• $\begingroup$ @Willk I edited my answer to give references to medical applications in humans for Prussian Blue, so it is definitely compatible with biology. $\endgroup$ – Justin Thyme the Second Feb 28 at 4:24
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    $\begingroup$ @Willk The term 'toxic' covers a lot of territory. The devil is in the details. Exactly why is it toxic, and what does it do in the body that makes it toxic? Cyanide is toxic, but six cyanide molecules bound to just one iron molecule apparently is beneficial. $\endgroup$ – Justin Thyme the Second Mar 1 at 3:22

Tricky, possibly to the point of notdoability

prussian blue https://en.wikipedia.org/wiki/Prussian_blue

Making Prussian Blue with biochemistry would be like juggling lit blowtorches and shurikens. The raw materials are present in biological systems: cyanide can be produced by endogenous mammalian metabolic pathways and life needs iron. Prussian blue can form spontaneously at sites contaminated by industrial wastes - liberated cyanide binds with iron in the soil. So all the parts are in place.

The problem is the parts are in place in the context of delicate biological systems that will be laid waste by these parts. Cyanide is crazy toxic and super soluble and so is handled by enzymes that bind it with sulfur. Iron also is carefully handled with shepherding molecules because microbes want it and will take it if they can, and it will generate free radicals if given a chance.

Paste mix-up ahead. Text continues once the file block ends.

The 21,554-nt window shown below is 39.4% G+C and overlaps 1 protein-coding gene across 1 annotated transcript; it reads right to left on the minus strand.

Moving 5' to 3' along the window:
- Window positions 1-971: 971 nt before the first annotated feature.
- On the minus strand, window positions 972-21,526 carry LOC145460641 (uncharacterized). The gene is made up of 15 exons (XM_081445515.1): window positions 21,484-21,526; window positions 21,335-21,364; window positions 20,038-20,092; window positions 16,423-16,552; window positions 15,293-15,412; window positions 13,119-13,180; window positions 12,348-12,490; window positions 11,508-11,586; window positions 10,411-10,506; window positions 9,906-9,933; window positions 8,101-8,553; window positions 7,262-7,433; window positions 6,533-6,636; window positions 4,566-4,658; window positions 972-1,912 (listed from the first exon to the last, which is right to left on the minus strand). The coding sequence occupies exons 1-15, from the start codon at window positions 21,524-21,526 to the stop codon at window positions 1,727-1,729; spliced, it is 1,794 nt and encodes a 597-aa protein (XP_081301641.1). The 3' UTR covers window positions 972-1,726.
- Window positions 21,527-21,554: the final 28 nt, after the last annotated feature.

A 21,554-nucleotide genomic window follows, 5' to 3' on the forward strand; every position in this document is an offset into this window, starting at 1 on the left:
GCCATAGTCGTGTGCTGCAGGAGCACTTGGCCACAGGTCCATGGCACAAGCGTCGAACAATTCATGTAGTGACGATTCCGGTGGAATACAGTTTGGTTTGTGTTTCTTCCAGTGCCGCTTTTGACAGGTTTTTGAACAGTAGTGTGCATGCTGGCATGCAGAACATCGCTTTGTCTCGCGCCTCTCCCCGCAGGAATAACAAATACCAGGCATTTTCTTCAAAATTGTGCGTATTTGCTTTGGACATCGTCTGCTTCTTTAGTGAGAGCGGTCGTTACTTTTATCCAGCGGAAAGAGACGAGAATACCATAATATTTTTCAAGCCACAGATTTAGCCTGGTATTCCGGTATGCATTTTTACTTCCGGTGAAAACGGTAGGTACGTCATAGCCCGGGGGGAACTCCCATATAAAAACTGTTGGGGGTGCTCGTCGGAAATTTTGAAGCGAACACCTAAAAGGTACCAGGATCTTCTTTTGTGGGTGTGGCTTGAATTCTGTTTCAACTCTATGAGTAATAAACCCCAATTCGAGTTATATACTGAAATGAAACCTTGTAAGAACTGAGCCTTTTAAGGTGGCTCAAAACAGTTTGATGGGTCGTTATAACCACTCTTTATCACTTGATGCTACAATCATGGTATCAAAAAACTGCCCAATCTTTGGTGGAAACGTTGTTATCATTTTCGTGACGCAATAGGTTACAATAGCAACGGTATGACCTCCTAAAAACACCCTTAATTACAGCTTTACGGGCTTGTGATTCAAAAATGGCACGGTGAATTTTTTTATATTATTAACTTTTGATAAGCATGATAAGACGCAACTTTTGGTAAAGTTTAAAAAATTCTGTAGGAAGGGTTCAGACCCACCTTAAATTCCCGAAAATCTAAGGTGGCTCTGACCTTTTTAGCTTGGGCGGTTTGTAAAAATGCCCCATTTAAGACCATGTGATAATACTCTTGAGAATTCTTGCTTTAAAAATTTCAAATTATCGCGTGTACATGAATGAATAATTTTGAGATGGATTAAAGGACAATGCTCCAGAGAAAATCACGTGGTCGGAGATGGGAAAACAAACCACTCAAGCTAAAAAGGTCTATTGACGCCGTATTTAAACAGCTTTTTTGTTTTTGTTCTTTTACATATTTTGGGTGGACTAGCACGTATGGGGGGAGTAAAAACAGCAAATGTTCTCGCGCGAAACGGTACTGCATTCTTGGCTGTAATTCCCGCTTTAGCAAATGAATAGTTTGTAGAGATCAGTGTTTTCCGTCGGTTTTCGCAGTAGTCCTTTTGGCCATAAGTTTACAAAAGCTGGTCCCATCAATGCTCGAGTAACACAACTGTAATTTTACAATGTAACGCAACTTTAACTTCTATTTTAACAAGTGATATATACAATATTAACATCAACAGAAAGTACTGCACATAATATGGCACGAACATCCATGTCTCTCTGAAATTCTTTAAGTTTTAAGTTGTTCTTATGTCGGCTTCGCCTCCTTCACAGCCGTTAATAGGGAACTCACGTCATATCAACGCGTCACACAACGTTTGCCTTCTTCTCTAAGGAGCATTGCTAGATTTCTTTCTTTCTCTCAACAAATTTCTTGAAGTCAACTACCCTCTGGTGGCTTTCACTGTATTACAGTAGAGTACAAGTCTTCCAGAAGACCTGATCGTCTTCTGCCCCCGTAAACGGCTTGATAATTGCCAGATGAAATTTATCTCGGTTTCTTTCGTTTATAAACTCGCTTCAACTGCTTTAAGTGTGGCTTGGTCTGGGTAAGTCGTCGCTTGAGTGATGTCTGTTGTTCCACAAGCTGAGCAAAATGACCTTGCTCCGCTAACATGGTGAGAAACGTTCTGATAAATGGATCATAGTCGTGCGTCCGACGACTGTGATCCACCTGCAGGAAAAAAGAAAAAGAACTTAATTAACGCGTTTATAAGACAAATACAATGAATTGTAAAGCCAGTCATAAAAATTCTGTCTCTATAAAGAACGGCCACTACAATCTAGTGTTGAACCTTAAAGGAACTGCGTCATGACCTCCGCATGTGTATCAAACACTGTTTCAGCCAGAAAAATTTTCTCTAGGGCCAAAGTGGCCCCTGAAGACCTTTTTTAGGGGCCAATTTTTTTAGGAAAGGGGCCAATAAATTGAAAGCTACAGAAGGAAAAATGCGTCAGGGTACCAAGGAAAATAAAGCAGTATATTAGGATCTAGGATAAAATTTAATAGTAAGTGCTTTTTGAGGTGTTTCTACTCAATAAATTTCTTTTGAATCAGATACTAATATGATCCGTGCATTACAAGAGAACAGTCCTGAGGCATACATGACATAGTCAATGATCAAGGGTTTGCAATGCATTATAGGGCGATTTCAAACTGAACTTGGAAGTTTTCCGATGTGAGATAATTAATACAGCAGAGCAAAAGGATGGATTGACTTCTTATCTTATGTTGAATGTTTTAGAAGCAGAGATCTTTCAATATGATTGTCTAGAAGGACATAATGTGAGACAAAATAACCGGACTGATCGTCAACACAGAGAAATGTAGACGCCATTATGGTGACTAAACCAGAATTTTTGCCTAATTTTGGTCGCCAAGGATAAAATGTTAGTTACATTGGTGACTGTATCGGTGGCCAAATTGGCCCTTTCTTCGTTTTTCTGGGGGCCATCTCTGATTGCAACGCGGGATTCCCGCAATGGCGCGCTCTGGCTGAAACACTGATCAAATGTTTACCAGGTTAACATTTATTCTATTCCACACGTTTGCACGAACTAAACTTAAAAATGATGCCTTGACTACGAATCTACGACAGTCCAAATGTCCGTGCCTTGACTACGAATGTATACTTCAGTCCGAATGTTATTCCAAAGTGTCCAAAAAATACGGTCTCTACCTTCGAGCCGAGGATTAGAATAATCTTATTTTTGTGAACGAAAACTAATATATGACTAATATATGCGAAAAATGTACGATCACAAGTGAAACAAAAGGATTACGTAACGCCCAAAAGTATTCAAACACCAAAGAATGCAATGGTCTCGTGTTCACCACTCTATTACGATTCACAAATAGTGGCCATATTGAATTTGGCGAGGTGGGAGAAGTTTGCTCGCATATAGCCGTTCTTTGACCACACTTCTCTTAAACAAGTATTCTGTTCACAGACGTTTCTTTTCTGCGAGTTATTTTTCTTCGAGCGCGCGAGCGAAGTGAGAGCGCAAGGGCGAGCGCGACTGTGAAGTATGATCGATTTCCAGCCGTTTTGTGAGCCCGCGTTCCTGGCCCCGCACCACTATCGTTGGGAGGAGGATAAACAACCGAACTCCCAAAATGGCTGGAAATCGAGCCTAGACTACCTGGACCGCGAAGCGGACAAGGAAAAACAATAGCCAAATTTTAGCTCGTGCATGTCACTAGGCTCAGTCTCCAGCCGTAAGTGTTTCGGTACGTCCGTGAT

I could imagine an enzyme which detoxified cyanide by complexing it with iron. Prussian Blue is not very toxic and would be a good repository. As far as I can tell, detox enzymes use sulfur or oxygen. Iron containing enzymes keep their iron and use it to generate radicals and do chemistry. The end products of these metabolic pathways do not contain iron. I think sulfur must be less expensive than iron; if you can detoxify something by binding it with iron you can probably use sulfur in a similar way and save your valuable iron.

Then I was thinking: maybe dump the cyanide into a no-mans land where there is also free iron, let the prussian blue form abiogenically like it does in soil then reclaim it. Problems: the only no-mans land available is the GI tract and it is loaded with microbes that will claim both the iron and cyanide. Also if you can absorb Prussian Blue you can probably absorb cyanide and so the cyanide will come back and hack your biology and get bound with sulfur to detoxify it.

I could not dream up a mammalian biochemical path that was even a remote cousin of any actual mammalian biochemistry. But I would like to see one. I will put some bounty on this when I am able, to reward an answer with molecules and pathways, ideally drawn with ballpoint pen on a napkin.

  • 1
    $\begingroup$ "Prussian blue can form spontaneously at sites contaminated by industrial wastes - liberated cyanide binds with iron in the soil." - Ah! That might explain the dogs; the articles mention cyanide and "used in the production of PB", but not that the wastes are actually PB. But if they tend to turn into PB anyway, that would make sense. Also, thanks for the in-depth analysis! This is exactly the sort of answer I was hoping to get from this question. $\endgroup$ – Matthew Feb 27 at 18:36